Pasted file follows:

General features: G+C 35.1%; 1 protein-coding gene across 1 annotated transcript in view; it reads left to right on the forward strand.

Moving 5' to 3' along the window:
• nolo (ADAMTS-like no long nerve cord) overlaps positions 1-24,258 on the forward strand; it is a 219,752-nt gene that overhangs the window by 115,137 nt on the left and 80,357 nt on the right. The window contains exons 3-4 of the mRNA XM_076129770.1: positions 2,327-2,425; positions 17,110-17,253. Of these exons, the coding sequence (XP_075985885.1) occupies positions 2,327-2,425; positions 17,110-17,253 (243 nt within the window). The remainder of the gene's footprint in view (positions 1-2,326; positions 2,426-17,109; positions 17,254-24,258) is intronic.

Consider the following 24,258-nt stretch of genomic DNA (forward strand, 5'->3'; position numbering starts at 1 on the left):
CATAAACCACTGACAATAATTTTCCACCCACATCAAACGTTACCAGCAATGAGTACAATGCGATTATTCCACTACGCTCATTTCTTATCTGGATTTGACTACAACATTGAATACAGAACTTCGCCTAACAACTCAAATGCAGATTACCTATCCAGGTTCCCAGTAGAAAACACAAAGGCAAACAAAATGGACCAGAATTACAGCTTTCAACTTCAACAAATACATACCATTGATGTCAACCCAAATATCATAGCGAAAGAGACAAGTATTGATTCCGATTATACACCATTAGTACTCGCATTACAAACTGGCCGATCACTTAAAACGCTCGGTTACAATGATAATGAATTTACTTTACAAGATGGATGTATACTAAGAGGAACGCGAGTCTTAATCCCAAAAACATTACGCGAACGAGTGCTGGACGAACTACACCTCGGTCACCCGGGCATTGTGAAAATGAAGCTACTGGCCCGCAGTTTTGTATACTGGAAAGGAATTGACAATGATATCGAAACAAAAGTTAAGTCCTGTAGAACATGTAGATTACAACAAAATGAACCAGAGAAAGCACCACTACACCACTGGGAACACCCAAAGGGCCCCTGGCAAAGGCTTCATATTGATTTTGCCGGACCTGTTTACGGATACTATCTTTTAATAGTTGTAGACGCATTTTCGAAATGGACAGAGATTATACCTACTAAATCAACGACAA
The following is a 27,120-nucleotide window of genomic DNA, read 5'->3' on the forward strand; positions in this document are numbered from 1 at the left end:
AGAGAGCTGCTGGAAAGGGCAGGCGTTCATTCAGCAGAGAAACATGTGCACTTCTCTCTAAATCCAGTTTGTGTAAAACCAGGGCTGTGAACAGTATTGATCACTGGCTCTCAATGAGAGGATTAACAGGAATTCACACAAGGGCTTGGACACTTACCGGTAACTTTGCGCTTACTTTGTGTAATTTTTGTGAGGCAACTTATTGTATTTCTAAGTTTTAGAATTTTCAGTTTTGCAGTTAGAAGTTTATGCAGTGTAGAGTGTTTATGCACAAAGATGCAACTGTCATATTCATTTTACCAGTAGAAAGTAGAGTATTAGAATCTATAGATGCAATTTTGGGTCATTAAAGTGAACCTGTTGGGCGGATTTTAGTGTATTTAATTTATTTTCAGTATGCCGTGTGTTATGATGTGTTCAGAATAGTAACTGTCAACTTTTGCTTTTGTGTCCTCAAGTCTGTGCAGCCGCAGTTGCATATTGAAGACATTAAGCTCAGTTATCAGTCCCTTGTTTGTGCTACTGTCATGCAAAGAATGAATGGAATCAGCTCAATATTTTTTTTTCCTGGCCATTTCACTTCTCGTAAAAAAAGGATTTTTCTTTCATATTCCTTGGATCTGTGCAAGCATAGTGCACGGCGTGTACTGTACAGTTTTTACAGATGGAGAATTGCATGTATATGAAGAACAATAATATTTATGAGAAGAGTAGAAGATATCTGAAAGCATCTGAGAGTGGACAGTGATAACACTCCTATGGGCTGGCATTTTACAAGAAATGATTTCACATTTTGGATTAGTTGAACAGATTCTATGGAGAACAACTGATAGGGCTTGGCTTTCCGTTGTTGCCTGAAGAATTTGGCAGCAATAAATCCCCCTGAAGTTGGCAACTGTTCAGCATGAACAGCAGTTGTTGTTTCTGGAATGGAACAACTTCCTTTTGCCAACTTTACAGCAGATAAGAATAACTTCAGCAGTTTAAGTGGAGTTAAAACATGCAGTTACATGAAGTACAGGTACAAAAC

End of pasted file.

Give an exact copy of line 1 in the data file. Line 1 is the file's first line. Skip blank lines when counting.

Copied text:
General features: G+C 35.1%; 1 protein-coding gene across 1 annotated transcript in view; it reads left to right on the forward strand.